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been no allowances for depreciation and only necessary repairs have been made.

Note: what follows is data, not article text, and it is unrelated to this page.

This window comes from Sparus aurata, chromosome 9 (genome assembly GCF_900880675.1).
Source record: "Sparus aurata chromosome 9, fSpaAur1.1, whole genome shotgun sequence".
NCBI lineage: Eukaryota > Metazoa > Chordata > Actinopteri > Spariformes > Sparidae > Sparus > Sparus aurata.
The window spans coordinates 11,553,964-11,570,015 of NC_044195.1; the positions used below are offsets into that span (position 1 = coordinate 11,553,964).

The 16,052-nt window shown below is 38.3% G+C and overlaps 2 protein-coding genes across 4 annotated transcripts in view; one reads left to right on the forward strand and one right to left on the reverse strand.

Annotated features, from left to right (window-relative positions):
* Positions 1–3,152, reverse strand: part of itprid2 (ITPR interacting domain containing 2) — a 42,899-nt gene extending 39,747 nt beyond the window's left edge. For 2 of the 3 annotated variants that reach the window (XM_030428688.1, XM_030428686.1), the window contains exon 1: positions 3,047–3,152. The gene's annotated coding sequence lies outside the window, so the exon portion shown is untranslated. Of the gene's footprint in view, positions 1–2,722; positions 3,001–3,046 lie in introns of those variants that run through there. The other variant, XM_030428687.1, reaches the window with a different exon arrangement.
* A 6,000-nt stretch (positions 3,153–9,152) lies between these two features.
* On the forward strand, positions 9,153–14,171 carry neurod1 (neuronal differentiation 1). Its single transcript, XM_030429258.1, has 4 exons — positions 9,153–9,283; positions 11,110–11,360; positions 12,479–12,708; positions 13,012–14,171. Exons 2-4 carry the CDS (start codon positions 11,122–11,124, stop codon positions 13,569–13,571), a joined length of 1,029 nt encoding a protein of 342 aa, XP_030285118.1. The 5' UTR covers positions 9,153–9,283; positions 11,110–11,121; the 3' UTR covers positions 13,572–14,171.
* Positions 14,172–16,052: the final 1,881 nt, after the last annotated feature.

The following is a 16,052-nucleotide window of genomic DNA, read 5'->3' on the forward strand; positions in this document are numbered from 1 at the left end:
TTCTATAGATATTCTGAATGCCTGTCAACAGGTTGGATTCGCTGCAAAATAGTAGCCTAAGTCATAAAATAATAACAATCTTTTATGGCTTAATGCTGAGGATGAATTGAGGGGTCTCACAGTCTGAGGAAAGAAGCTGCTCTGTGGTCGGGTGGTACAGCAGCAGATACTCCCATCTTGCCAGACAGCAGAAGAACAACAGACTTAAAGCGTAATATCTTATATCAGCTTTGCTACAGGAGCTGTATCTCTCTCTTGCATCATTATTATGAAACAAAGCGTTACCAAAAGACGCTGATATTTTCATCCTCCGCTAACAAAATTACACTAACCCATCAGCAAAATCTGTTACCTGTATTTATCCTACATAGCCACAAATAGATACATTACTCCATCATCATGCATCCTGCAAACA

The law governing the formation of street railway companies and the granting of locations to them in force at the time was Pub. Sts. c. 113. It has been decided that under this statute a restriction in an original location fixing the maximum fare to be charged for a locality covering three towns was a valid exercise of power by the selectmen, and when accepted by the directors of the street railway company became as binding upon the corporation as if inserted in a special charter of incorporation, that subsequent legislation has not undertaken to abrogate or modify the force of such restrictions, and that they are binding upon another company succeeding to the franchises and privileges of the original company. Selectmen of Clinton v. Worcester Consolidated Street Railway, 199 Mass. 279 . It is there pointed out also that the earlier cases of Keefe v. Lexington & Boston Street Railway, 185 Mass. 183 , and Selectmen of Wellesley v. Boston & Worcester Street Railway, 188 Mass. 250 , arose under different and more recent provisions of law and are not inconsistent with this view. The location now under consideration became operative less than one month before St. 1898, c. 578 went into effect, which among other matters marked a change in the policy of the Legislature upon the subject of fares and deprived local boards of the power to regulate fares theretofore possessed by them. But there always must be some instant of time when every alteration of statute takes effect, and up to that instant the pre-existing law prevails with as much force as it ever had.